But what social media outcry there has been around “No Better to Be Safe Than Sorry” mostly stems from the episode’s treatment (or lack thereof) of Quentin’s bisexuality, which makes him the latest in a long line of queer TV characters who’ve died seemingly to advance a show’s plot.
Much of season four, in which Quentin is intent on rescuing Eliot for reasons even he seems unable to explain to himself, hinges on his romantic past with Eliot, covered in the show’s third season and an earlier season four episode (which my colleague Constance Grady wrote about).
But the season also delves into his tumultuous relationship with Alice (Olivia Taylor Dudley), the woman he romanced for much of The Magicians’ first season before the two broke up in emotionally devastating fashion. And because Eliot is a monster for most of the season, where Alice is Alice, it’s Alice whom Quentin has a short romantic reconciliation with before he dies. He doesn’t get to talk to Eliot or see Eliot again.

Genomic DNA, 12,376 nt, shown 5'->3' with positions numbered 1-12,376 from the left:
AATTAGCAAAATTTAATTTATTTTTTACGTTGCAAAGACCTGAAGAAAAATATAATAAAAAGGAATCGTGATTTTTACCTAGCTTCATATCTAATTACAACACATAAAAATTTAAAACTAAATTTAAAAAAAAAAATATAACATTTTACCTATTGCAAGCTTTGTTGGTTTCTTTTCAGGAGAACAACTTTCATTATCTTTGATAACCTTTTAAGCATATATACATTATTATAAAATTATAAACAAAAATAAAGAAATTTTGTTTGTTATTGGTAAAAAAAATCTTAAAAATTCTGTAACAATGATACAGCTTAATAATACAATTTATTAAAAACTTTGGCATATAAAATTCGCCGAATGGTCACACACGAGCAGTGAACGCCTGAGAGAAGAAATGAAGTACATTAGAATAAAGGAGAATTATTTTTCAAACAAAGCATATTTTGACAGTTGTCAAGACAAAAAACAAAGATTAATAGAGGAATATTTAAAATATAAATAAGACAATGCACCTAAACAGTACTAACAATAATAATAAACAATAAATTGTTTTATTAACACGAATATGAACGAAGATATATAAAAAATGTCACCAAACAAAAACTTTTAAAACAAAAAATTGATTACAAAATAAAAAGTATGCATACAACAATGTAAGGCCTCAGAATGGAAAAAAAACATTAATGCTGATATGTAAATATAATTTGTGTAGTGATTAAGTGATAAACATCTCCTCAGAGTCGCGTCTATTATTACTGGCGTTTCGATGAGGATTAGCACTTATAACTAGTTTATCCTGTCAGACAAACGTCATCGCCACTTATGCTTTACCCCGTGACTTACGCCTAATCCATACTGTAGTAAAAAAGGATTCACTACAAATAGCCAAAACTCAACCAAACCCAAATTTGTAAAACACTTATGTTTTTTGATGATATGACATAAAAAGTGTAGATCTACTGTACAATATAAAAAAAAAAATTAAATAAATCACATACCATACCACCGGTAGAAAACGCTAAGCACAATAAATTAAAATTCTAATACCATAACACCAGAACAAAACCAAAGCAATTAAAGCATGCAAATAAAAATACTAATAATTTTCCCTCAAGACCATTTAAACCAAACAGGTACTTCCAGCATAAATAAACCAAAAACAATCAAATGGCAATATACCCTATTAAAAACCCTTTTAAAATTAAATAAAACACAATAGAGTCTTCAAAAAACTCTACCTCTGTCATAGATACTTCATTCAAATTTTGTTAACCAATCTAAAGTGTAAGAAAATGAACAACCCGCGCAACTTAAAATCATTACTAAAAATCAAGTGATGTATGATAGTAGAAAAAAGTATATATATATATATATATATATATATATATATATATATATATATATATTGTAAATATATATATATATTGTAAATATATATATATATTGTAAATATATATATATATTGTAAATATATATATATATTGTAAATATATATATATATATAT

This is not, I don’t think, a version of the “bury your gays” trope in its most irresponsible sense. Eliot will continue to be very alive and very gay, and it’s clear that what character arc he has in season four is about learning to open himself up to another person (meaning he’ll hopefully have a boyfriend soon).
What’s more, The Magicians has always practiced a kind of cynical pansexuality — the show is more than happy to have anybody sleep with anybody so long as it can get the proper mixture of laughs and emotional devastation out of it. And it’s not like Quentin was a character who existed merely to die. He was the show’s central character, and the ripple effect of his death looks to be one of its primary story threads going forward.